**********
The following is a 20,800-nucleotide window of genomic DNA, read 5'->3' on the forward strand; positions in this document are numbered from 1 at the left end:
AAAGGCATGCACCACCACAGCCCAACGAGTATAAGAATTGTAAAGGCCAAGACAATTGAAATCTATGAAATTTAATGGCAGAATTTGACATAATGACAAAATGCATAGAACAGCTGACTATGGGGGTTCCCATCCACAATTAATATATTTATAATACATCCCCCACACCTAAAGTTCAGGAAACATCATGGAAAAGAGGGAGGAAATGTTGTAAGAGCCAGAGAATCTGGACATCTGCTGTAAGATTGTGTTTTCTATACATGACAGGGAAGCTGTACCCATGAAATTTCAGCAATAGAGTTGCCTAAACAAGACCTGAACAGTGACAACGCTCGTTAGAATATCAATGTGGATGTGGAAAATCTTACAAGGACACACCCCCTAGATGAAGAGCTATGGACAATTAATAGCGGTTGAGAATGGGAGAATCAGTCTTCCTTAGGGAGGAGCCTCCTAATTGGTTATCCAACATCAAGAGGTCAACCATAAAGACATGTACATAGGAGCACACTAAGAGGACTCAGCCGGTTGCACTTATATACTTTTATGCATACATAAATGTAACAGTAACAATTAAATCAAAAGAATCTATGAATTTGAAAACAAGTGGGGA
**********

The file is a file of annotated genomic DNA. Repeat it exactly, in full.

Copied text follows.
The following is a 20,800-nucleotide window of genomic DNA, read 5'->3' on the forward strand; positions in this document are numbered from 1 at the left end:
AAAGGCATGCACCACCACAGCCCAACGAGTATAAGAATTGTAAAGGCCAAGACAATTGAAATCTATGAAATTTAATGGCAGAATTTGACATAATGACAAAATGCATAGAACAGCTGACTATGGGGGTTCCCATCCACAATTAATATATTTATAATACATCCCCCACACCTAAAGTTCAGGAAACATCATGGAAAAGAGGGAGGAAATGTTGTAAGAGCCAGAGAATCTGGACATCTGCTGTAAGATTGTGTTTTCTATACATGACAGGGAAGCTGTACCCATGAAATTTCAGCAATAGAGTTGCCTAAACAAGACCTGAACAGTGACAACGCTCGTTAGAATATCAATGTGGATGTGGAAAATCTTACAAGGACACACCCCCTAGATGAAGAGCTATGGACAATTAATAGCGGTTGAGAATGGGAGAATCAGTCTTCCTTAGGGAGGAGCCTCCTAATTGGTTATCCAACATCAAGAGGTCAACCATAAAGACATGTACATAGGAGCACACTAAGAGGACTCAGCCGGTTGCACTTATATACTTTTATGCATACATAAATGTAACAGTAACAATTAAATCAAAAGAATCTATGAATTTGAAAACAAGTGGGGA